More than half of the mass of the human body is water and a typical adult will die of dehydration without water after only a few days, far sooner than they would die of starvation. This makes fresh water pretty important to humans, as it is to most other life on planet earth. That “fresh” is a critical component; even though the Earth is covered mostly by water, the vast majority is salt water and unfit for use by many living things, including humans. Generally speaking, there are two major sources for water that you or I may consume in a given day – surface water and groundwater.
I’m based in Northeast Ohio (NEO), where we are graced with more than enough surface water to fill our needs, thanks to our proximity to Lake Erie (part of the Great Lakes, which together make up the largest surface freshwater source). While we may be lucky in NEO to have abundant, easily accessible water, that’s not the case for everyone. Instead, much of the world – including parts of Northeast Ohio – rely on groundwater, as it makes up 95% of liquid fresh water.
It’s easy to be reminded of the importance of surface water, because it truly is right there: we might drive passed ponds, rivers, or reservoirs on the way to and from work or school. Many threats to surface water are just as visible as the surface water itself. However, given the reliance of so many people on groundwater, it is important to take a bit of time to think about its role in our lives as well, which is the entire point of National Groundwater Awareness Week (March 6- 12 2016).
One major threat to groundwater is depletion, or simply running out of that supply of water. Because groundwater lies deep in the earth, under bedrock, it takes longer to recharge (or refill a pocket of groundwater) than surface water does. Unfortunately, we can’t just look and see a falling water level in groundwater reserves, like we can with surface water. This makes judging when a groundwater well may go dry very difficult, which makes wise use important to the sustainability of groundwater resources. Groundwater is also extremely difficult to clean up if it happens to become contaminated, making it important to prevent possible contamination before it occurs. Of course, having to dig a well to get to groundwater can be expensive and time consuming, as can maintaining that well over the course of its functional life, so conservation and responsible use of groundwater is economically important as well as being necessary to life.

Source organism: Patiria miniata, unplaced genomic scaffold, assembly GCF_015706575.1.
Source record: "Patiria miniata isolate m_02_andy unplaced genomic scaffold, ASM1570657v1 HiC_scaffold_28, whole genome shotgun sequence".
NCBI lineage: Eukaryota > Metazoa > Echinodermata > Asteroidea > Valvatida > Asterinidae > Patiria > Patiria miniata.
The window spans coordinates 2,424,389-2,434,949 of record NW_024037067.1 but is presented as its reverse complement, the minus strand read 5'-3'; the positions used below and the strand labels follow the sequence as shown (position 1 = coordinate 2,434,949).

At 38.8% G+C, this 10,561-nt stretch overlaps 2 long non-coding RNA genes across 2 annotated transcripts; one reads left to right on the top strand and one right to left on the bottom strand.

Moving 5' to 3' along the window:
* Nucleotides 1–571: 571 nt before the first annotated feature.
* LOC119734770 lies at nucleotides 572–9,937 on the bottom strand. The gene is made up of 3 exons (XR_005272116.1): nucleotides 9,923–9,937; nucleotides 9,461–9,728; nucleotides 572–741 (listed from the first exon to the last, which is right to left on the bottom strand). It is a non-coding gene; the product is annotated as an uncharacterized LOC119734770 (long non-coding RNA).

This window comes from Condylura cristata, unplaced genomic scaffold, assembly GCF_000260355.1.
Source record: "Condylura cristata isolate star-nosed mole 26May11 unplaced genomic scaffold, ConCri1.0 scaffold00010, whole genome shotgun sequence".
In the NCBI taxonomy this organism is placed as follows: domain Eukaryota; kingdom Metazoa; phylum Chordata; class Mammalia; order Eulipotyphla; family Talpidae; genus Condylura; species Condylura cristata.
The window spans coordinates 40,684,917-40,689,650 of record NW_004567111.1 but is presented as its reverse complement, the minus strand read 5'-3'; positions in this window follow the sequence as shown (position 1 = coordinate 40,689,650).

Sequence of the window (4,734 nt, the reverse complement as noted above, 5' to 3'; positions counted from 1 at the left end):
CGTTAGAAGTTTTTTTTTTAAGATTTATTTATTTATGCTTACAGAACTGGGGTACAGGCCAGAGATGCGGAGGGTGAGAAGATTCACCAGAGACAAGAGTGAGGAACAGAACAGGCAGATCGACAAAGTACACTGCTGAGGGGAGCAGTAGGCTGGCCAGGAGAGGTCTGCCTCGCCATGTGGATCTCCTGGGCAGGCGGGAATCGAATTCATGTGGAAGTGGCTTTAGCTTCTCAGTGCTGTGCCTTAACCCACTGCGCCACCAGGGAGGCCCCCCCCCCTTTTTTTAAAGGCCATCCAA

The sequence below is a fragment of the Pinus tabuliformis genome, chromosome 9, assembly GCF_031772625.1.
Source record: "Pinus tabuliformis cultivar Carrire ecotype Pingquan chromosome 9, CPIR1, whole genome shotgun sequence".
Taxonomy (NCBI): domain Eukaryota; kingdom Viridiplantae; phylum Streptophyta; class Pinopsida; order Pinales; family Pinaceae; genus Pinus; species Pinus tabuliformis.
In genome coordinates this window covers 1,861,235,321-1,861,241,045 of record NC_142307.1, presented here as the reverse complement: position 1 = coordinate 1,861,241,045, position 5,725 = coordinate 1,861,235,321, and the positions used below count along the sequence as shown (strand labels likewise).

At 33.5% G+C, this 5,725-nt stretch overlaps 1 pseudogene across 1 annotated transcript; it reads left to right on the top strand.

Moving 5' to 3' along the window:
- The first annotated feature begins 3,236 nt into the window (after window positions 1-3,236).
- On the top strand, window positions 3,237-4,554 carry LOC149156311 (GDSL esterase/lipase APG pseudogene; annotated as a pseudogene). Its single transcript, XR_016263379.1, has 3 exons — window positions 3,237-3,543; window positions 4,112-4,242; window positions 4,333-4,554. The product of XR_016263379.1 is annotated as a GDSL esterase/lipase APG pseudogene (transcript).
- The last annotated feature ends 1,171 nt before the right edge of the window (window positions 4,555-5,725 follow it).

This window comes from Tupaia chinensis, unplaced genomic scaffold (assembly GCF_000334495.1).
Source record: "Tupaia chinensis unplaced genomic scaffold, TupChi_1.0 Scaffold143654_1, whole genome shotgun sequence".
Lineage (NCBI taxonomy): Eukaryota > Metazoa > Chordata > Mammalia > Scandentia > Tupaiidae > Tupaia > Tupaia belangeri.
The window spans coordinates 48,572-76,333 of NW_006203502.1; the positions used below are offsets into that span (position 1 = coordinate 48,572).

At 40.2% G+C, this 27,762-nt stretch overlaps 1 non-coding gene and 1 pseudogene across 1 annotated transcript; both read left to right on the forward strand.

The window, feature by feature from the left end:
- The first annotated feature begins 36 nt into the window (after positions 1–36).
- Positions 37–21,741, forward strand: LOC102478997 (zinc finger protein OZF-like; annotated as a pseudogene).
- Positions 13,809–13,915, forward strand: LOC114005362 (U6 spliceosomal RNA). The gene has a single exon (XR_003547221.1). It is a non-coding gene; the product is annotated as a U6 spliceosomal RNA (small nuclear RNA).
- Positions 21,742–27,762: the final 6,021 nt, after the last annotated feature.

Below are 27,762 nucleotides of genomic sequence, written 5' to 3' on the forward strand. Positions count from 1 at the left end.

In 2010, the United Nations recognized access to clean water as a human right. Although water is not specifically mentioned in the Universal Declaration of Human Rights, without access to clean water, exercising rights that are spelled out is a bit difficult. The contamination of so many surface water sources, disproportional reliance on groundwater, the cost of obtaining groundwater, and the need for maintenance on wells make obtaining clean water today extremely cumbersome on the individual level, which is why so many more households are moving away from self-supplied water systems to public water systems. The privatization of these public water systems represents a distinct challenge to human rights and a direct threat to peoples’ health. Obviously, there needs to be considerable investment in maintaining our public water systems, as witnessed by Toledo, Ohio, and Detroit and Flint, Michigan especially, but the cost of this investment should not be seen as another reason to push for destructive neoliberal economic policies. Instead, these infrastructure needs would be best met with methods that have been tested and successful previously: large-scale public works projects that benefit the public good as well as the economy.
If you would like to learn more about the importance of groundwater and National Groundwater Awareness Week, please visit the National Ground Water Association’s website, by clicking here.
Dr. Lisa Regula Meyer is a biologist, teaching anatomy and physiology at The University of Akron and surveying herptiles for EnvironScience. Lisa has been active in Kent Environmental Council, Edible Kent, and other community organizations addressing sustainability in Northeast Ohio.